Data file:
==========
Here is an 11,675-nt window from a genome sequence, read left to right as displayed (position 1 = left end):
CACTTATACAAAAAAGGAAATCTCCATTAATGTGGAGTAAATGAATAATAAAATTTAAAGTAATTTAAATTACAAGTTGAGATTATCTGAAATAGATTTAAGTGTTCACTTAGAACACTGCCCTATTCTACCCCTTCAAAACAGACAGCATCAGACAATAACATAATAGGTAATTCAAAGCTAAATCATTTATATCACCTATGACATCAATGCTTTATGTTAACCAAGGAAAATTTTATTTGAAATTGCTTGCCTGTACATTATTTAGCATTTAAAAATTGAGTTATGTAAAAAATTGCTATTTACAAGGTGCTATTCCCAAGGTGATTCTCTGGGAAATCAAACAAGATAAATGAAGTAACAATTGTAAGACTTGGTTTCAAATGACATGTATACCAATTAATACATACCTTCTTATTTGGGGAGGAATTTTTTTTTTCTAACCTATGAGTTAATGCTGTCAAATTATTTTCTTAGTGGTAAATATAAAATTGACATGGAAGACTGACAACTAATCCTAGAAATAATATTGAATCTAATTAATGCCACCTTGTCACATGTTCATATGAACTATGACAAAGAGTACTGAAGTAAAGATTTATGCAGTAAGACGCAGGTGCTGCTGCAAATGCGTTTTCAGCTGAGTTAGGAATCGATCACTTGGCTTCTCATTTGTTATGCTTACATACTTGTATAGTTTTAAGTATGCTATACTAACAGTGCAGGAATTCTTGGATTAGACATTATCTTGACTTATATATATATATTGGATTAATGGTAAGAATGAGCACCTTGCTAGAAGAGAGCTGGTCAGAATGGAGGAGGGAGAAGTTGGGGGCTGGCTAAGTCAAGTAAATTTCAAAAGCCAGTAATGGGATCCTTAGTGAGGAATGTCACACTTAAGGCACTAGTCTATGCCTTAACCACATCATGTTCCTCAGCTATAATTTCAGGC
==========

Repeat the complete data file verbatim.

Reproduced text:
Here is an 11,675-nt window from a genome sequence, read left to right as displayed (position 1 = left end):
CACTTATACAAAAAAGGAAATCTCCATTAATGTGGAGTAAATGAATAATAAAATTTAAAGTAATTTAAATTACAAGTTGAGATTATCTGAAATAGATTTAAGTGTTCACTTAGAACACTGCCCTATTCTACCCCTTCAAAACAGACAGCATCAGACAATAACATAATAGGTAATTCAAAGCTAAATCATTTATATCACCTATGACATCAATGCTTTATGTTAACCAAGGAAAATTTTATTTGAAATTGCTTGCCTGTACATTATTTAGCATTTAAAAATTGAGTTATGTAAAAAATTGCTATTTACAAGGTGCTATTCCCAAGGTGATTCTCTGGGAAATCAAACAAGATAAATGAAGTAACAATTGTAAGACTTGGTTTCAAATGACATGTATACCAATTAATACATACCTTCTTATTTGGGGAGGAATTTTTTTTTTCTAACCTATGAGTTAATGCTGTCAAATTATTTTCTTAGTGGTAAATATAAAATTGACATGGAAGACTGACAACTAATCCTAGAAATAATATTGAATCTAATTAATGCCACCTTGTCACATGTTCATATGAACTATGACAAAGAGTACTGAAGTAAAGATTTATGCAGTAAGACGCAGGTGCTGCTGCAAATGCGTTTTCAGCTGAGTTAGGAATCGATCACTTGGCTTCTCATTTGTTATGCTTACATACTTGTATAGTTTTAAGTATGCTATACTAACAGTGCAGGAATTCTTGGATTAGACATTATCTTGACTTATATATATATATTGGATTAATGGTAAGAATGAGCACCTTGCTAGAAGAGAGCTGGTCAGAATGGAGGAGGGAGAAGTTGGGGGCTGGCTAAGTCAAGTAAATTTCAAAAGCCAGTAATGGGATCCTTAGTGAGGAATGTCACACTTAAGGCACTAGTCTATGCCTTAACCACATCATGTTCCTCAGCTATAATTTCAGGC